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Travels in Poetry

Welcome to the most frightening (and no doubt the least visited) page on this website, and I applaud your courage. But seriously, among all of the great ways to get to know another culture I happen to think that getting acquainted with literature is a pretty good one. Literature preserves the inner thoughts and reflections of people from other places and other times like no other medium quite can, and poetry is often the most personal of any literary expression. To borrow from one of Baudelaire's titles, a poem is an "invitation to a voyage" that takes you to shores that are both unexpected and familiar.

Of course, reading a poem in translation is not the ideal way of truly getting at the author's thoughts and purpose, which is why I made the effort to study a few languages and read poetry in their original versions. Though it can be laborious, I have always found the process worthwhile. I have also found translating to be rewarding because it both helps me to sharpen my own skills as a writer and forces me to read carefully and really think about a poem to create an accurate interpretation. But I will let my readers decide how successful my translations are. So far, I've put up a selection of French poetry and a few by Lorca.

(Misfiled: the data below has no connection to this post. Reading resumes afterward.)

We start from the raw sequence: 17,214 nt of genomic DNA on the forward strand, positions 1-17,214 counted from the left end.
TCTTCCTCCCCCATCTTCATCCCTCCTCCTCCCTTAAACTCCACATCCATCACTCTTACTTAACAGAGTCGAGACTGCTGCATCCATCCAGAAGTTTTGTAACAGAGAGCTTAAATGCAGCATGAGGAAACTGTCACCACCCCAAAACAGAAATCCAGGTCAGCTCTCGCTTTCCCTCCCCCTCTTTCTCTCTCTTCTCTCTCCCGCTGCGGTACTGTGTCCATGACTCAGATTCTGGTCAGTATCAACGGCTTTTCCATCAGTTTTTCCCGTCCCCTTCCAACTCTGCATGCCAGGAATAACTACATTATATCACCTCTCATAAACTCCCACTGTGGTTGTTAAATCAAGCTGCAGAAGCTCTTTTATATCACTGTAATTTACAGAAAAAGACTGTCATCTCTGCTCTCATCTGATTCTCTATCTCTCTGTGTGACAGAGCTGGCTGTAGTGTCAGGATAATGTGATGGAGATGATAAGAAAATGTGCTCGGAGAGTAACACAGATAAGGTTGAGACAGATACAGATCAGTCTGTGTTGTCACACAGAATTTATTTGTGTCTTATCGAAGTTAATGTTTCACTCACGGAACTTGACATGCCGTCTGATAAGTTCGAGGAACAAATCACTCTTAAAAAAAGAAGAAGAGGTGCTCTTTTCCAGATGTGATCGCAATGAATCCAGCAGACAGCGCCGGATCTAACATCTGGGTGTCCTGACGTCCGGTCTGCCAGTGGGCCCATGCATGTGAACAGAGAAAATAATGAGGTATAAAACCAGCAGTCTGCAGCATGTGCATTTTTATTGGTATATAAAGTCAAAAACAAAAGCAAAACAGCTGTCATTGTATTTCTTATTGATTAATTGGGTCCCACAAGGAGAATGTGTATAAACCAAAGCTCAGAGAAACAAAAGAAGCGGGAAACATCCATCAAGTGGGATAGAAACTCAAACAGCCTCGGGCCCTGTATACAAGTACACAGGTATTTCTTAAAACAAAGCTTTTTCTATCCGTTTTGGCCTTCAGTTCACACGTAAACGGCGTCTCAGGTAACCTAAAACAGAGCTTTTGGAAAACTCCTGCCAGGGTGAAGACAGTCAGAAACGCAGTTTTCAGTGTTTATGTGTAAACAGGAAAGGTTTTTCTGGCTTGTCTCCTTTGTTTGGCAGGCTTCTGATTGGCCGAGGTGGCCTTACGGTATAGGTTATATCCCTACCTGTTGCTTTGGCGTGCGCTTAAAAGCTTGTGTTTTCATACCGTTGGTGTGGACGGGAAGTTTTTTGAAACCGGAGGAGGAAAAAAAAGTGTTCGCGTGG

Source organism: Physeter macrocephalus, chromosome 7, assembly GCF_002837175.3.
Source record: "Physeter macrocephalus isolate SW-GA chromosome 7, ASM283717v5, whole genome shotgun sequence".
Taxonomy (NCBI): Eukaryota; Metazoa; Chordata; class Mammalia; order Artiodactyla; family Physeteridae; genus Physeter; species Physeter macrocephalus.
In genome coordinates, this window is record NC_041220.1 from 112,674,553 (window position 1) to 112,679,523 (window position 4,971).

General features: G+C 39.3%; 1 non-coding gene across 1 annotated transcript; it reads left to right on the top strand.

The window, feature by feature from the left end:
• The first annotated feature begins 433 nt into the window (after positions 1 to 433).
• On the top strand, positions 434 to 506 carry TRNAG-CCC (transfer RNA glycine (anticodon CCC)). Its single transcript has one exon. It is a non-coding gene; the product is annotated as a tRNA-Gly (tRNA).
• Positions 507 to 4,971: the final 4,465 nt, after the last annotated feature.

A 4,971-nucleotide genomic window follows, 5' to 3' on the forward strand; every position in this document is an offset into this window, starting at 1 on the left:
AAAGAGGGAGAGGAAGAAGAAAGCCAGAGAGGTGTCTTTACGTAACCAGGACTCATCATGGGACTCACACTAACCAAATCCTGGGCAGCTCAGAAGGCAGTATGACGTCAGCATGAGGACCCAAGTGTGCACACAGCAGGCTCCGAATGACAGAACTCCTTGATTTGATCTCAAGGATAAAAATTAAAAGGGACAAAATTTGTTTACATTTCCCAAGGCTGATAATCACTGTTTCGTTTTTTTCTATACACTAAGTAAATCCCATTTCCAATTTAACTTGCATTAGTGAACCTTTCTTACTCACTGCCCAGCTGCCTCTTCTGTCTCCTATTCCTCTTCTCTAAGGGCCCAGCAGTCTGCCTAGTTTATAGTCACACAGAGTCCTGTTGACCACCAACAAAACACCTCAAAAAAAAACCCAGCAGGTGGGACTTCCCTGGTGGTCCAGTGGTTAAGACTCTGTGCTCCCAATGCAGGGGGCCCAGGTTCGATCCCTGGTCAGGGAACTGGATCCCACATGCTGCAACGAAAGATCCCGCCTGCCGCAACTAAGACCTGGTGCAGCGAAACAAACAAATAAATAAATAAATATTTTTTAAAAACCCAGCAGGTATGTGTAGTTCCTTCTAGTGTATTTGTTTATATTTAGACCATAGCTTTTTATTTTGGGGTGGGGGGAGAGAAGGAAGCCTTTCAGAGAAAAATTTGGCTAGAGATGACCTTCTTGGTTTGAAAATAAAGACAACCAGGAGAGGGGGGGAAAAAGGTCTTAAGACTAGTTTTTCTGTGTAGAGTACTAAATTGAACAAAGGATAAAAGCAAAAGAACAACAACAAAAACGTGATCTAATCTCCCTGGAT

One thing you should know is my intention is to give the reader a good sense of the original poem in every case, so you will find that none of my translations are in rhyme and meter even when the original versions are. Though I can certainly appreciate the skill it takes to render a translation into a rhyme scheme and proper meter, I find that doing so always takes the translation farther from the original as alterations in meaning, however minor, are inevitable. I won't go too far into my feelings on the matter, but I can say that Vladimir Nabokov does a good job of stating the case in the introduction to his translation of Pushkin's Eugene Onegin, which happens to be my favorite English version of that poem. However, I do strive to make each translation poetic, rhythmic, and readable in English.

Last update for this page: 4 May 2007